Parallels Among Pension Problems

I hope everyone out there who cares about orchestras is taking the time to follow the airline industry pension crisis.  It’s been captivating to follow the recent round of Senate Finance Committee hearings which are attempting to gather information so Congress can determine how it should update pension-funding rules. In a nutshell, the problem is some of the largest corporations in the country don’t have enough money in their defined benefit …

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Why Reaching 108% Of Your Goal Isn’t Always Good

I received a call from a musician a few days ago who was very upset about a situation in their orchestra.  The frustration in this person’s voice was almost palpable, even over the telephone. The problem had to do with some contradictory evidence about ticket sales.  This particular player is currently volunteering as a musician representative to their orchestra’s marketing department and as such, they attend regular marketing committee meetings.

The musician explained that according to the information they were receiving in those meetings, the organization has been performing at 108% of their projected ticket sales.  When I pointed out that reaching 108% of your projected sales expectations was a good thing, that’s when the player almost leapt out of their skin and said “Yes, but the hall is rarely filled at more than 60%!”…

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Staring At The Crossroads In Salt Lake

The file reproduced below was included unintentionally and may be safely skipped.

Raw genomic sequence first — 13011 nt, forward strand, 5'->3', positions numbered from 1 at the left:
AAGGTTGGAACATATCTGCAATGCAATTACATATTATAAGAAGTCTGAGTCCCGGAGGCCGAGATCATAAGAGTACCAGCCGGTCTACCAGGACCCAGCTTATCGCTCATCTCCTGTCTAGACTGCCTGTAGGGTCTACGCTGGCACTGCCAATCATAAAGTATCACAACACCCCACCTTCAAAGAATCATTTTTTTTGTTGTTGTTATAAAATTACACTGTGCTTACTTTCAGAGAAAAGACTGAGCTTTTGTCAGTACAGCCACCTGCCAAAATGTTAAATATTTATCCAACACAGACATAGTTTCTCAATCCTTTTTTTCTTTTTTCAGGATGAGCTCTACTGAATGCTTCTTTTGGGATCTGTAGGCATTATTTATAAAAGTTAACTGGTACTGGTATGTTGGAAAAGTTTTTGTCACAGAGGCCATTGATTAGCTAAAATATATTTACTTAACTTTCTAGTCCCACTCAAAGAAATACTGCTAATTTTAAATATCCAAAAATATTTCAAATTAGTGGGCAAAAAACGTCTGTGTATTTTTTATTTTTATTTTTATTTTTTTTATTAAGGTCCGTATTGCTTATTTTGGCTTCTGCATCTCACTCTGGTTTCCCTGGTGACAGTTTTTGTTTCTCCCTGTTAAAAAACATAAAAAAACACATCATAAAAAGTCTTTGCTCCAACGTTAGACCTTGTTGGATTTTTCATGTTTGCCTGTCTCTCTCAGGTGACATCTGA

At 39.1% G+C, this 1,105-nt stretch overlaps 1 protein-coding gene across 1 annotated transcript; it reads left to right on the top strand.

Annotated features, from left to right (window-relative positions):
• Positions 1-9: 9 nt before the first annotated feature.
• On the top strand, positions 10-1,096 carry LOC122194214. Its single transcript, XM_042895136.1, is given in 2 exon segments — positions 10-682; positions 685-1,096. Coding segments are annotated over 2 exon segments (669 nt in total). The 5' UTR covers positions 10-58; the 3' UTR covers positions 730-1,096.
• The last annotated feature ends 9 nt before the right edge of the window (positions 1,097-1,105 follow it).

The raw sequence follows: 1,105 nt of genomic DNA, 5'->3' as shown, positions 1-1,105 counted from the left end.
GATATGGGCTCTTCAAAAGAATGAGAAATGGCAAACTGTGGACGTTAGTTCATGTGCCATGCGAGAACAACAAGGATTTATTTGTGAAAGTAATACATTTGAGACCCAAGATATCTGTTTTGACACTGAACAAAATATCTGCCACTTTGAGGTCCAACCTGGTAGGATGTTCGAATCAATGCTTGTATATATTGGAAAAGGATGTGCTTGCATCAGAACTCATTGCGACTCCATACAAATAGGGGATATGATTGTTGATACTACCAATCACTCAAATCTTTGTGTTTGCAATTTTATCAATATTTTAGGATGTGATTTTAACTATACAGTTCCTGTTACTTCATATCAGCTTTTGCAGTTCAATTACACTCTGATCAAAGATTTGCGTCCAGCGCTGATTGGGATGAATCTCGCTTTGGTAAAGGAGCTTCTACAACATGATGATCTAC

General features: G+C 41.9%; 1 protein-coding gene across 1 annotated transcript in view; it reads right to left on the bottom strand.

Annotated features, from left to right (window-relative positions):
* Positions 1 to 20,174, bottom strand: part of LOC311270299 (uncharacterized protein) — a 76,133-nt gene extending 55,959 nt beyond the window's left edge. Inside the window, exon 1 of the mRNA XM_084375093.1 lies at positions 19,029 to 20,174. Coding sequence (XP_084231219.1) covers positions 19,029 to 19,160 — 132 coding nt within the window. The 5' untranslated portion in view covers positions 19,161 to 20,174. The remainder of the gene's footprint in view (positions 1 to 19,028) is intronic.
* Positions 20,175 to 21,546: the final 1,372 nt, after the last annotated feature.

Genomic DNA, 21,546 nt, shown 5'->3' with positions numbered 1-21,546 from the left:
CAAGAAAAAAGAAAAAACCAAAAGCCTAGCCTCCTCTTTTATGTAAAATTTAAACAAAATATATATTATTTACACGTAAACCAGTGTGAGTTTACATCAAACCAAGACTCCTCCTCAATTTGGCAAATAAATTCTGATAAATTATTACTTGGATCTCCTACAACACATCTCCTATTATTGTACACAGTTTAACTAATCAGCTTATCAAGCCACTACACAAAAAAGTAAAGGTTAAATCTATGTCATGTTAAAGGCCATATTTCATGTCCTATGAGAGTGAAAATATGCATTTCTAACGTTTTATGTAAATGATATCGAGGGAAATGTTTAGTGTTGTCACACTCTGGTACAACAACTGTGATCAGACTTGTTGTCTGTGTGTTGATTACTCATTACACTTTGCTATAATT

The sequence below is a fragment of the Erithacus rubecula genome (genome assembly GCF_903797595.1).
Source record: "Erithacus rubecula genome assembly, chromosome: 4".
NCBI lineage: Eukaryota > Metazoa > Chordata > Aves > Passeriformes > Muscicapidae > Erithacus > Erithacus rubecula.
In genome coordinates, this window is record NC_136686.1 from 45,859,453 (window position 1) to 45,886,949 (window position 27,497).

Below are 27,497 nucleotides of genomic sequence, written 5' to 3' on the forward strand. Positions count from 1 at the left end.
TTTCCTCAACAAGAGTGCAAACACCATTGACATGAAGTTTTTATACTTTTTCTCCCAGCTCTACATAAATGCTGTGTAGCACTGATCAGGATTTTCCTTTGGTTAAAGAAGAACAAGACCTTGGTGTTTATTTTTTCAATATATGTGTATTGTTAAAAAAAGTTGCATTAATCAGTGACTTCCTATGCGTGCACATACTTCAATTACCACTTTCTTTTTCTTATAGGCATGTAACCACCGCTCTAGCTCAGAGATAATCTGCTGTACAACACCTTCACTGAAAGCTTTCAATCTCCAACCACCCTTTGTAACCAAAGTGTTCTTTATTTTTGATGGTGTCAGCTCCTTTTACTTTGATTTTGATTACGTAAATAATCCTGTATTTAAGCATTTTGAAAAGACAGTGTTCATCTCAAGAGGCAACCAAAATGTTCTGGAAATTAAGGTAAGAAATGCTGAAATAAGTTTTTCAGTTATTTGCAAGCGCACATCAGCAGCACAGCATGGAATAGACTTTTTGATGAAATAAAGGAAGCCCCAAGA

Executive oversight is an issue which is high on the minds of the Utah Symphony & Opera (US&O) stakeholders. The two Salt Lake organizations officially merged at the beginning of this decade with the promise from their now CEO, Anne Ewers, that the new organization would be greater then the sum of its parts.  Prior the merger, Ms. Ewers served as the Utah Opera General Director and had built a positive …

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To Tell Or Not To Tell

In Wednesday’s edition of the Dallas Morning News there was an article about the severe financial troubles of the Richardson Symphony Orchestra.  Unfortunately, there seems to be more than enough orchestras with financial trouble these days, but what caught my attention was that the writer, Kristine Hughes, reported in one of the opening paragraphs:

“[Richardson Symphony] Chairwoman Dalene Buhl and other members said they reluctantly agreed during a meeting Monday to take their plight to the public. They said they had feared current supporters would abandon the symphony if the situation seemed hopeless but at the same time didn’t want it to fold without a fight.”

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